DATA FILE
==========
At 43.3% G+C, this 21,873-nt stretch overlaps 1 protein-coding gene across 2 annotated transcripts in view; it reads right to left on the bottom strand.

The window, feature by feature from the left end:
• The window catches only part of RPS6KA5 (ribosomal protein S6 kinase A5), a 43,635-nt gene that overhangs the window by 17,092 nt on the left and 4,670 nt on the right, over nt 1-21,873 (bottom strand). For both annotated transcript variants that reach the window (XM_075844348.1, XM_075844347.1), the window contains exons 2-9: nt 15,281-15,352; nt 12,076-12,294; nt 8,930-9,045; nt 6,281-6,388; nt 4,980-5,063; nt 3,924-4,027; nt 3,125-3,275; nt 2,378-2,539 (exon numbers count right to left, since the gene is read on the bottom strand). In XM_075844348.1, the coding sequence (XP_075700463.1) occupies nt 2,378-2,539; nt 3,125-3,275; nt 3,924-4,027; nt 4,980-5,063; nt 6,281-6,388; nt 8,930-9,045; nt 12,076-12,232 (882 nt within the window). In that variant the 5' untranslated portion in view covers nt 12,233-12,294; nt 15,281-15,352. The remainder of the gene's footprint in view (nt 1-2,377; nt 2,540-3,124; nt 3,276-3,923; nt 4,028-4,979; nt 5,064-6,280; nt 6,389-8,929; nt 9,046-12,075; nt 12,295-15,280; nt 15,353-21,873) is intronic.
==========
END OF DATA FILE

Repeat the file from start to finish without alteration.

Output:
At 43.3% G+C, this 21,873-nt stretch overlaps 1 protein-coding gene across 2 annotated transcripts in view; it reads right to left on the bottom strand.

The window, feature by feature from the left end:
• The window catches only part of RPS6KA5 (ribosomal protein S6 kinase A5), a 43,635-nt gene that overhangs the window by 17,092 nt on the left and 4,670 nt on the right, over nt 1-21,873 (bottom strand). For both annotated transcript variants that reach the window (XM_075844348.1, XM_075844347.1), the window contains exons 2-9: nt 15,281-15,352; nt 12,076-12,294; nt 8,930-9,045; nt 6,281-6,388; nt 4,980-5,063; nt 3,924-4,027; nt 3,125-3,275; nt 2,378-2,539 (exon numbers count right to left, since the gene is read on the bottom strand). In XM_075844348.1, the coding sequence (XP_075700463.1) occupies nt 2,378-2,539; nt 3,125-3,275; nt 3,924-4,027; nt 4,980-5,063; nt 6,281-6,388; nt 8,930-9,045; nt 12,076-12,232 (882 nt within the window). In that variant the 5' untranslated portion in view covers nt 12,233-12,294; nt 15,281-15,352. The remainder of the gene's footprint in view (nt 1-2,377; nt 2,540-3,124; nt 3,276-3,923; nt 4,028-4,979; nt 5,064-6,280; nt 6,389-8,929; nt 9,046-12,075; nt 12,295-15,280; nt 15,353-21,873) is intronic.